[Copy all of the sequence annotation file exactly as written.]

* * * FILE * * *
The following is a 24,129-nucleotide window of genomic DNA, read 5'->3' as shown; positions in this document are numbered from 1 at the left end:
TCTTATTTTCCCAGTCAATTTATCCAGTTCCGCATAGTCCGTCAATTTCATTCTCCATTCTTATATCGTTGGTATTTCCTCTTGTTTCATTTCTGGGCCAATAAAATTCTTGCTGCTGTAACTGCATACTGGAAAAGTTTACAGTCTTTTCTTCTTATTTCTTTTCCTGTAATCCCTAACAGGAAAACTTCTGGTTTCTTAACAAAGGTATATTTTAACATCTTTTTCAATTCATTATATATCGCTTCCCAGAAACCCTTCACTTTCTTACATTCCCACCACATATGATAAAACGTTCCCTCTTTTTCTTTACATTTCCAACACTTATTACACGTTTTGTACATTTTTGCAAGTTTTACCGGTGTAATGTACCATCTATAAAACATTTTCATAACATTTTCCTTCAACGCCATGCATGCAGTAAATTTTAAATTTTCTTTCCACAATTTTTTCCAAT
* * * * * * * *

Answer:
The following is a 24,129-nucleotide window of genomic DNA, read 5'->3' as shown; positions in this document are numbered from 1 at the left end:
TCTTATTTTCCCAGTCAATTTATCCAGTTCCGCATAGTCCGTCAATTTCATTCTCCATTCTTATATCGTTGGTATTTCCTCTTGTTTCATTTCTGGGCCAATAAAATTCTTGCTGCTGTAACTGCATACTGGAAAAGTTTACAGTCTTTTCTTCTTATTTCTTTTCCTGTAATCCCTAACAGGAAAACTTCTGGTTTCTTAACAAAGGTATATTTTAACATCTTTTTCAATTCATTATATATCGCTTCCCAGAAACCCTTCACTTTCTTACATTCCCACCACATATGATAAAACGTTCCCTCTTTTTCTTTACATTTCCAACACTTATTACACGTTTTGTACATTTTTGCAAGTTTTACCGGTGTAATGTACCATCTATAAAACATTTTCATAACATTTTCCTTCAACGCCATGCATGCAGTAAATTTTAAATTTTCTTTCCACAATTTTTTCCAAT